Utah Department of Agriculture and Food




Livestock fees were set to increase for the first time since 2007, on July 1, 2018. However, at this time fees will stay the same. One aspect of these fees is brand inspection done by the Livestock Inspection Bureau.

The Livestock Inspection Bureau is designed to deny a market to potential thieves and to detect the true owners of livestock. Their mission is to provide quality, timely and courteous service to the livestock men and women of the state, in an effort to protect the cattle and horse industry.

“Livestock Inspection is for the buyer and seller’s protection, ensuring that the person selling the livestock is the legal owner of the livestock and has a right to sell it,” said Anna Marie Vail, Deputy Chief - Livestock Inspection Bureau. “It also gives the buyer official proof of ownership.  Both parties are then in compliance with Utah State Code 4-24-302.”

Brand inspections are required by law when livestock are: changing ownership, going to
slaughter, leaving the state — even if the livestock is not branded. The Bureau consists of full-time employees, which includes special function officers and three law enforcement officers, and half-time or part-time inspectors.

The inspectors verify proper ownership of livestock before they are sold, shipped out of state, or sent to slaughter. The Bureau also has a strong presence at each of the five weekly auctions inspecting all cattle and horses.

Brand inspectors investigate livestock crimes, regulate livestock dealers, ensure strays are returned to the rightful owner, and regulate livestock markets and temporary sales. Inspectors assist the state’s port of entry personnel; a livestock inspector is assigned to
work monthly in each port of entry.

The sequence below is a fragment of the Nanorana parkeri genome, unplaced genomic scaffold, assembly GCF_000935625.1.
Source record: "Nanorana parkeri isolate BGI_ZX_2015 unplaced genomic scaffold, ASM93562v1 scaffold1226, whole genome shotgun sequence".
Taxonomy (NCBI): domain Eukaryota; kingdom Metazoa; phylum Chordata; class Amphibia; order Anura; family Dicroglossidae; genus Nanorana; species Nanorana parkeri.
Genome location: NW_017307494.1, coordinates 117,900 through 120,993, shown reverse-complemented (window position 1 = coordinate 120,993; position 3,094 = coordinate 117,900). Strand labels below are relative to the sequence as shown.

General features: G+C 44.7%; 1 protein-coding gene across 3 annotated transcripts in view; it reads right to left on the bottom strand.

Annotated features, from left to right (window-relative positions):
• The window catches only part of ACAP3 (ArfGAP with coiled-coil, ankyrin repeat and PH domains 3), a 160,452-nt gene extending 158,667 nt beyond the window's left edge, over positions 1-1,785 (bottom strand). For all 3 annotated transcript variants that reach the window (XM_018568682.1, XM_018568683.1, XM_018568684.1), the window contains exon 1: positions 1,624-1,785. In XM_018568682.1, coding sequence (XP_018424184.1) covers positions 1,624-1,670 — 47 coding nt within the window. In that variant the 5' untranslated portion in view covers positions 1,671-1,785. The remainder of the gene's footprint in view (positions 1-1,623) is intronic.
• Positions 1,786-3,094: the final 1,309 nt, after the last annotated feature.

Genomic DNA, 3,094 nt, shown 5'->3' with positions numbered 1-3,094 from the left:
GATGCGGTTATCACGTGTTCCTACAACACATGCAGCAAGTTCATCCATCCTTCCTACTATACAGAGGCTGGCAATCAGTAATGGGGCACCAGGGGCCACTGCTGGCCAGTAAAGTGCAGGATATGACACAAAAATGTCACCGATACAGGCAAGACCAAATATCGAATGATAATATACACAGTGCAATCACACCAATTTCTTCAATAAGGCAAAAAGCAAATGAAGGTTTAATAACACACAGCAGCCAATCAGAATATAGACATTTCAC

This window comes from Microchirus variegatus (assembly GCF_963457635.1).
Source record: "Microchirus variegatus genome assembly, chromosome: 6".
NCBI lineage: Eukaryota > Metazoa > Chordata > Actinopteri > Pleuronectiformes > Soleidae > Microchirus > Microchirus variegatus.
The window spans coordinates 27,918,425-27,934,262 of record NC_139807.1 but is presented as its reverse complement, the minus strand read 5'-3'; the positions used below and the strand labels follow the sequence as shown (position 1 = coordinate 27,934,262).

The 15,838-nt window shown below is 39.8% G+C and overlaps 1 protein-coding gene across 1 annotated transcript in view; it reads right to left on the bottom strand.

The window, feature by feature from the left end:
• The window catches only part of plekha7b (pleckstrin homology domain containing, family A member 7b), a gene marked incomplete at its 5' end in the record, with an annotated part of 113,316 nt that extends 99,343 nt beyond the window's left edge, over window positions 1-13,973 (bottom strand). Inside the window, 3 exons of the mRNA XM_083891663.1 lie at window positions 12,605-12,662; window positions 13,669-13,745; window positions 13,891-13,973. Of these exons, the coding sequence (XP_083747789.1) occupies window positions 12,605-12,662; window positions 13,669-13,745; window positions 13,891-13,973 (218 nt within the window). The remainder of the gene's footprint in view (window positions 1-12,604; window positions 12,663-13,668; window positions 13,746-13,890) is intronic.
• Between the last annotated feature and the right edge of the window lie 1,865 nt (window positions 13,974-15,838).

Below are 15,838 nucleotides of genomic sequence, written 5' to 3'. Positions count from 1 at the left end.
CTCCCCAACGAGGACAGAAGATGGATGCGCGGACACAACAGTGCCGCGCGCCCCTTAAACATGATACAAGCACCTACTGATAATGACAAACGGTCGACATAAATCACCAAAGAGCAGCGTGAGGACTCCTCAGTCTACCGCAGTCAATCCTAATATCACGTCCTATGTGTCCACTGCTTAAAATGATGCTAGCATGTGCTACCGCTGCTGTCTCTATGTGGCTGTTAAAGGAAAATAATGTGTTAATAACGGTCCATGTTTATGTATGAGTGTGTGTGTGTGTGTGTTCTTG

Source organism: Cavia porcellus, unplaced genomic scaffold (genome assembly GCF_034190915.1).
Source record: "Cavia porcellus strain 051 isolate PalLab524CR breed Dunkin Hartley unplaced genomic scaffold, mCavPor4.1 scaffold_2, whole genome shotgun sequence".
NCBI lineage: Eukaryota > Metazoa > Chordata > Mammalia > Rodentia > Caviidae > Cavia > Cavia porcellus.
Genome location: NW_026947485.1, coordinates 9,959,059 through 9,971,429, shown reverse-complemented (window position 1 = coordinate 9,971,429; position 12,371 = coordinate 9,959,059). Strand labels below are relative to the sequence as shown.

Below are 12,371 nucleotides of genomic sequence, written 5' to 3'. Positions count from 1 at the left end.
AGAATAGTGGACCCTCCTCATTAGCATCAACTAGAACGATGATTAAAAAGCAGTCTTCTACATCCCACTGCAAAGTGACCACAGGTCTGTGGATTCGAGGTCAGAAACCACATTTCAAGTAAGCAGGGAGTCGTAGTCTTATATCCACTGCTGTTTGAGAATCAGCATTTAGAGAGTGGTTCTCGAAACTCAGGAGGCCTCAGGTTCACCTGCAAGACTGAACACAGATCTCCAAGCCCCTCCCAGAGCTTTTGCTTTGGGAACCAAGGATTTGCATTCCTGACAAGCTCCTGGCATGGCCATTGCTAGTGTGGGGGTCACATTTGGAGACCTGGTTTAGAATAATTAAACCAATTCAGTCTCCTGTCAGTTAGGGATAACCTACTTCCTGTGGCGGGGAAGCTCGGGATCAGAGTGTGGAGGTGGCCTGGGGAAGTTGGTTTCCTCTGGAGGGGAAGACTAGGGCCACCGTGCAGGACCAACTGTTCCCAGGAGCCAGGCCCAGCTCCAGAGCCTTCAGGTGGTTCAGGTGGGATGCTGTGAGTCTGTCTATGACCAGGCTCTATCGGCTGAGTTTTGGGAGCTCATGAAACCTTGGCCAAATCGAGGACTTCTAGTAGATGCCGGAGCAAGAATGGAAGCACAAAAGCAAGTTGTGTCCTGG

These inspectors are authorized and equipped to chase down those livestock transporters who ignore the signs requiring all livestock hauling vehicles to stop. This is an effort to help prevent diseased animals from entering the state and stolen animals from leaving the state.

The Livestock Inspection Bureau continues an education and enforcement action push. The education sessions are held on a request basis and conducted by the local livestock inspector.

Surveillance efforts by full time Livestock Inspection staff has reduced theft and raised awareness about livestock theft throughout the state. Livestock surveillance signs are placed in livestock-prominent areas with Brand Inspector names and phone numbers for that area. Surveillance signs posted around livestock are highly visible and easily noticed, deterring potential livestock thieves.

The Livestock Inspection Bureau employs a range rider/investigator whose job is to travel from county to county in an effort to prevent animal theft as they forage and are removed from open-range situations. Brand inspectors collect all Beef Promotion fees which are sent to the National Beef Checkoff and Utah Beef Council programs. The brand inspectors also collect the cattlemen’s part of predator control fees.

The Livestock Inspection Bureau does more than inspect and collect fees. They also do yearly travel permits for livestock that enables you to go out of state multiple times in a calendar year; or lifetime travel permits for horses that enable you to move in and out of state as often as you would like and is valid for the lifetime of the horse. Lifetimes are honored in all states and Canada and can be transferred when the horse is sold.

They also register brands — there are over 15,000 brands registered in the state. Branding your animals helps with ownership identification and ensures they will be returned to you. It also gives livestock investigators, law enforcement, animal control, and auctions something to look for in the event that your livestock go missing. Branding is not mandatory and all cattle and horses need to be inspected by law whether they are branded or not.

All in all, these fees help ensure safe movement and lawful transfer of ownership for livestock throughout Utah.